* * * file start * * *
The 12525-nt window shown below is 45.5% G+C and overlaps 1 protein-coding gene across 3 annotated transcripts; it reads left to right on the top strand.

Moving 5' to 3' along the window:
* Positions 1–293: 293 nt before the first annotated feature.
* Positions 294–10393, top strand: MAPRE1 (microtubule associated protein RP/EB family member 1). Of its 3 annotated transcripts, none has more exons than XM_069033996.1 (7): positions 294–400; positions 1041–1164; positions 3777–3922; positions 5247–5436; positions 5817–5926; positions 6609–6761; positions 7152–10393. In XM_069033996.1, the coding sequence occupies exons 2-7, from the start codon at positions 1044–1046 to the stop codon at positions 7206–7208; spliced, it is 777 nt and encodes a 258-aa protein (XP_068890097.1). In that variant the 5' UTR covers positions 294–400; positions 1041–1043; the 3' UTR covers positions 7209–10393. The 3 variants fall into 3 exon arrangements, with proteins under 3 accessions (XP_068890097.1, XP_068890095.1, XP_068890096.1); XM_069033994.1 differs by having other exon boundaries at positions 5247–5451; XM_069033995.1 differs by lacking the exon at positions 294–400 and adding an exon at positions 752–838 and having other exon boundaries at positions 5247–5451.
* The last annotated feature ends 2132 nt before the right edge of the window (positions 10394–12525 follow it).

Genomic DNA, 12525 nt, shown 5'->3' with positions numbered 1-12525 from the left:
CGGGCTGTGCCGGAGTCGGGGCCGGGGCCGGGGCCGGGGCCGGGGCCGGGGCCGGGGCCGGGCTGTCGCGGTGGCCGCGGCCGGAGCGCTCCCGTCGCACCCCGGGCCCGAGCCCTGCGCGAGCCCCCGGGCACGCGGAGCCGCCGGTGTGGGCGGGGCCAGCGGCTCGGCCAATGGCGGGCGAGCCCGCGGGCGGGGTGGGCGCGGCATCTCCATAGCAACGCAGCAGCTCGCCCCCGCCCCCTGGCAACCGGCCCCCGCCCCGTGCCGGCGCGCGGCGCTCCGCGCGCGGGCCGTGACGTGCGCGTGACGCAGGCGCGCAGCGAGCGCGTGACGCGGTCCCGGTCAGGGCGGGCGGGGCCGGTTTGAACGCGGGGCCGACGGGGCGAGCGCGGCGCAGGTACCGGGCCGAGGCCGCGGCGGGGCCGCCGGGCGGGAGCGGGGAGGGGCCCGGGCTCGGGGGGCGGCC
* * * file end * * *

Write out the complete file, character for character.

The 12525-nt window shown below is 45.5% G+C and overlaps 1 protein-coding gene across 3 annotated transcripts; it reads left to right on the top strand.

Moving 5' to 3' along the window:
* Positions 1–293: 293 nt before the first annotated feature.
* Positions 294–10393, top strand: MAPRE1 (microtubule associated protein RP/EB family member 1). Of its 3 annotated transcripts, none has more exons than XM_069033996.1 (7): positions 294–400; positions 1041–1164; positions 3777–3922; positions 5247–5436; positions 5817–5926; positions 6609–6761; positions 7152–10393. In XM_069033996.1, the coding sequence occupies exons 2-7, from the start codon at positions 1044–1046 to the stop codon at positions 7206–7208; spliced, it is 777 nt and encodes a 258-aa protein (XP_068890097.1). In that variant the 5' UTR covers positions 294–400; positions 1041–1043; the 3' UTR covers positions 7209–10393. The 3 variants fall into 3 exon arrangements, with proteins under 3 accessions (XP_068890097.1, XP_068890095.1, XP_068890096.1); XM_069033994.1 differs by having other exon boundaries at positions 5247–5451; XM_069033995.1 differs by lacking the exon at positions 294–400 and adding an exon at positions 752–838 and having other exon boundaries at positions 5247–5451.
* The last annotated feature ends 2132 nt before the right edge of the window (positions 10394–12525 follow it).

Genomic DNA, 12525 nt, shown 5'->3' with positions numbered 1-12525 from the left:
CGGGCTGTGCCGGAGTCGGGGCCGGGGCCGGGGCCGGGGCCGGGGCCGGGGCCGGGGCCGGGCTGTCGCGGTGGCCGCGGCCGGAGCGCTCCCGTCGCACCCCGGGCCCGAGCCCTGCGCGAGCCCCCGGGCACGCGGAGCCGCCGGTGTGGGCGGGGCCAGCGGCTCGGCCAATGGCGGGCGAGCCCGCGGGCGGGGTGGGCGCGGCATCTCCATAGCAACGCAGCAGCTCGCCCCCGCCCCCTGGCAACCGGCCCCCGCCCCGTGCCGGCGCGCGGCGCTCCGCGCGCGGGCCGTGACGTGCGCGTGACGCAGGCGCGCAGCGAGCGCGTGACGCGGTCCCGGTCAGGGCGGGCGGGGCCGGTTTGAACGCGGGGCCGACGGGGCGAGCGCGGCGCAGGTACCGGGCCGAGGCCGCGGCGGGGCCGCCGGGCGGGAGCGGGGAGGGGCCCGGGCTCGGGGGGCGGCC